Patterns of Urban Violent Injury: A Spatio-Temporal Analysis
journal contributionposted on 21.05.2021, 16:37 authored by Michael D. Cusimano, Sean P. Marshall, Claus Rinner, Depeng Jiang, Mary L. Chipman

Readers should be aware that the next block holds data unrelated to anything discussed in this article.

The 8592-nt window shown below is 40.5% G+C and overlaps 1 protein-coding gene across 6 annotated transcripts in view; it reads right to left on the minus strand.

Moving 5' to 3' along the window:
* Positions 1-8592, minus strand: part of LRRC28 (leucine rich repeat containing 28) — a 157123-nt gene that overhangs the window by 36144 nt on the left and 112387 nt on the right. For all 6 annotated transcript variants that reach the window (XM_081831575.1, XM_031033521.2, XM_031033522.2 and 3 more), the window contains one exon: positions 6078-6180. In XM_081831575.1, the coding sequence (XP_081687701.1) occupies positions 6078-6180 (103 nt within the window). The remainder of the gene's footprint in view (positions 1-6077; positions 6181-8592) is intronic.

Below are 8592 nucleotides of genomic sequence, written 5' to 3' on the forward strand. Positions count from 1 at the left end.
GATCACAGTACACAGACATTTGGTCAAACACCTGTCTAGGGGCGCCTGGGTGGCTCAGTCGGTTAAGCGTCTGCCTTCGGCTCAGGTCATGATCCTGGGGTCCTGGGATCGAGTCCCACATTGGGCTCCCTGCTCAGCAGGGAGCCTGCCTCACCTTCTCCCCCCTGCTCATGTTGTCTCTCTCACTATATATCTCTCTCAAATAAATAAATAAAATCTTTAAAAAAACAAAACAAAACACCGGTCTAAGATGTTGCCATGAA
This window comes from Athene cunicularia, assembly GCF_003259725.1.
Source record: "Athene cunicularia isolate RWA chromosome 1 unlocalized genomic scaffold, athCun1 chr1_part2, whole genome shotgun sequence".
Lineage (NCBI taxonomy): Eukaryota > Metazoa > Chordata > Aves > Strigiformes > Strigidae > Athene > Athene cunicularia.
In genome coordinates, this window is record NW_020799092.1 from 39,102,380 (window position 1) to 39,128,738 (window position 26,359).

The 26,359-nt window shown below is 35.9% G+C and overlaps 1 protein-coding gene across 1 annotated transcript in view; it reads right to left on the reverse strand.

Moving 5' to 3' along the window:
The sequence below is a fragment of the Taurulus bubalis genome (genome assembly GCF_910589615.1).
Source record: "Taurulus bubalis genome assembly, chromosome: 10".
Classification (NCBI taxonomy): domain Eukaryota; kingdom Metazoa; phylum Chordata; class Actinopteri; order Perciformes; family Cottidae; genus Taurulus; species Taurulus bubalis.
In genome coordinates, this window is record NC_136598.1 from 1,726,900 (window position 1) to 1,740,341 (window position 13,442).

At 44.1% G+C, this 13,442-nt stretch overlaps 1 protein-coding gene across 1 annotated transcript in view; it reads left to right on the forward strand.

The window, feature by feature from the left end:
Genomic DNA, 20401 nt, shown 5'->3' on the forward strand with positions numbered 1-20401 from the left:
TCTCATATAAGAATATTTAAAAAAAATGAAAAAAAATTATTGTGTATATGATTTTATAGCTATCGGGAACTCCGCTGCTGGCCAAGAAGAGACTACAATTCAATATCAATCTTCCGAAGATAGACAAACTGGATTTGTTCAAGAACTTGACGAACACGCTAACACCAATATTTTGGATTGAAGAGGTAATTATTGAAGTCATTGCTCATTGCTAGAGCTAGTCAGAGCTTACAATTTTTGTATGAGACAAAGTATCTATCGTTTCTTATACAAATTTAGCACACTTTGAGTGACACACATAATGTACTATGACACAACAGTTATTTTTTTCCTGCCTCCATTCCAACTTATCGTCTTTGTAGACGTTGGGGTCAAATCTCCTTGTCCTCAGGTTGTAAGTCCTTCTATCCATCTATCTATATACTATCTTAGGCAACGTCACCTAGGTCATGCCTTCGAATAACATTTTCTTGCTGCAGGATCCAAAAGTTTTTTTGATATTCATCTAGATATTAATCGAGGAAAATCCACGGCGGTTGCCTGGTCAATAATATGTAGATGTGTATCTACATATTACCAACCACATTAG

Objectives: Injury related to violent acts is a problem in every society. Although some authors have examined the geography of violent crime, few have focused on the spatio-temporal patterns of violent injury and none have used an ambulance dataset to explore the spatial characteristics of injury. The purpose of this study was to describe the combined spatial and temporal characteristics of violent injury in a large urban centre. Methodology/Principal Findings: Using a geomatics framework and geographic information systems software, we studied 4,587 ambulance dispatches and 10,693 emergency room admissions for violent injury occurrences among adults (aged 18-64) in Toronto, Canada, during 2002-2004, using population-based datasets. We created kernel density and choropleth maps for 24-hour periods and four-hour daily time periods and compared location of ambulance dispatches and patient residences with local land use and socioeconomic characteristics. We used multivariate regressions to control for confounding factors. We found the locations of violent injury and the residence locations of those injured were both closely related to each other and clearly clustered in certain parts of the city characterised by high numbers of bars, social housing units, and homeless shelters, as well as lower household incomes. The night and early morning showed a distinctive peak in injuries and a shift in the location of injuries to a "nightlife" district. The locational pattern of patient residences remained unchanged during those times. Conclusions/Significance: Our results demonstrate that there is a distinctive spatio-temporal pattern in violent injury reflected in the ambulance data. People injured in this urban centre more commonly live in areas of social deprivation. During the day, locations of injury and locations of residences are similar. however, later at night, the injury location of highest density shifts to a "nightlife" district, whereas the residence locations of those most at risk of injury do not change.